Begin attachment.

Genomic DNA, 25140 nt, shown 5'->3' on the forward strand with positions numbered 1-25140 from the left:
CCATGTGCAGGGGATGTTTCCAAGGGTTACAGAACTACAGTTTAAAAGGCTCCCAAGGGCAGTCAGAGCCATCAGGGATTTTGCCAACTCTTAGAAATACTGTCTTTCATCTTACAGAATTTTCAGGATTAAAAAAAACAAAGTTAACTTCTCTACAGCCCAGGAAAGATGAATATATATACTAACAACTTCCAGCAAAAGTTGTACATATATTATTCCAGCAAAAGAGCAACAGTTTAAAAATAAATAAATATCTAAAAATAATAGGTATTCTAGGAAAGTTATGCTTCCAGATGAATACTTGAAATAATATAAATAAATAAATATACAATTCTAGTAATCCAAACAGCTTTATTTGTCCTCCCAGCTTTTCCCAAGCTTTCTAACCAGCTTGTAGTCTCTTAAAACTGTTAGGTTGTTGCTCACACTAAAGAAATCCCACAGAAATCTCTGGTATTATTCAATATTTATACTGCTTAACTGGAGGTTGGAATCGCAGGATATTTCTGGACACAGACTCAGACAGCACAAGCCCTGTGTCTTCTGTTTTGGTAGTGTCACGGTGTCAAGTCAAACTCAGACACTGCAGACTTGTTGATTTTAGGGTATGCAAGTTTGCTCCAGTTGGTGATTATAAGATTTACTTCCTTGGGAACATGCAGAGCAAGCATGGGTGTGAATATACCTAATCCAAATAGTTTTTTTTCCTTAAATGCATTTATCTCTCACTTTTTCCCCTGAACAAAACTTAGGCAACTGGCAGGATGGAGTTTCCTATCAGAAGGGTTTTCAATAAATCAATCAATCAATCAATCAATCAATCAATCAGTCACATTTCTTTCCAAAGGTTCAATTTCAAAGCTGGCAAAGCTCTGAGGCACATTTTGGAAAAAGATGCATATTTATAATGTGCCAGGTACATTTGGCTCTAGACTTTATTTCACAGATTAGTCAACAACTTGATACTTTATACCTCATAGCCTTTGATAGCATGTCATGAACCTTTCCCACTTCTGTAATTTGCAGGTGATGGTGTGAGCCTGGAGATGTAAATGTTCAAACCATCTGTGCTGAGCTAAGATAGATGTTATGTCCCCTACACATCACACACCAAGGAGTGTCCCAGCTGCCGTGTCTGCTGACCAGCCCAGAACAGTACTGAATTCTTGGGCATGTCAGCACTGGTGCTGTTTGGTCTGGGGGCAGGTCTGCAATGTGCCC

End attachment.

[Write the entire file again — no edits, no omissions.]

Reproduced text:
Genomic DNA, 25140 nt, shown 5'->3' on the forward strand with positions numbered 1-25140 from the left:
CCATGTGCAGGGGATGTTTCCAAGGGTTACAGAACTACAGTTTAAAAGGCTCCCAAGGGCAGTCAGAGCCATCAGGGATTTTGCCAACTCTTAGAAATACTGTCTTTCATCTTACAGAATTTTCAGGATTAAAAAAAACAAAGTTAACTTCTCTACAGCCCAGGAAAGATGAATATATATACTAACAACTTCCAGCAAAAGTTGTACATATATTATTCCAGCAAAAGAGCAACAGTTTAAAAATAAATAAATATCTAAAAATAATAGGTATTCTAGGAAAGTTATGCTTCCAGATGAATACTTGAAATAATATAAATAAATAAATATACAATTCTAGTAATCCAAACAGCTTTATTTGTCCTCCCAGCTTTTCCCAAGCTTTCTAACCAGCTTGTAGTCTCTTAAAACTGTTAGGTTGTTGCTCACACTAAAGAAATCCCACAGAAATCTCTGGTATTATTCAATATTTATACTGCTTAACTGGAGGTTGGAATCGCAGGATATTTCTGGACACAGACTCAGACAGCACAAGCCCTGTGTCTTCTGTTTTGGTAGTGTCACGGTGTCAAGTCAAACTCAGACACTGCAGACTTGTTGATTTTAGGGTATGCAAGTTTGCTCCAGTTGGTGATTATAAGATTTACTTCCTTGGGAACATGCAGAGCAAGCATGGGTGTGAATATACCTAATCCAAATAGTTTTTTTTCCTTAAATGCATTTATCTCTCACTTTTTCCCCTGAACAAAACTTAGGCAACTGGCAGGATGGAGTTTCCTATCAGAAGGGTTTTCAATAAATCAATCAATCAATCAATCAATCAATCAATCAGTCACATTTCTTTCCAAAGGTTCAATTTCAAAGCTGGCAAAGCTCTGAGGCACATTTTGGAAAAAGATGCATATTTATAATGTGCCAGGTACATTTGGCTCTAGACTTTATTTCACAGATTAGTCAACAACTTGATACTTTATACCTCATAGCCTTTGATAGCATGTCATGAACCTTTCCCACTTCTGTAATTTGCAGGTGATGGTGTGAGCCTGGAGATGTAAATGTTCAAACCATCTGTGCTGAGCTAAGATAGATGTTATGTCCCCTACACATCACACACCAAGGAGTGTCCCAGCTGCCGTGTCTGCTGACCAGCCCAGAACAGTACTGAATTCTTGGGCATGTCAGCACTGGTGCTGTTTGGTCTGGGGGCAGGTCTGCAATGTGCCC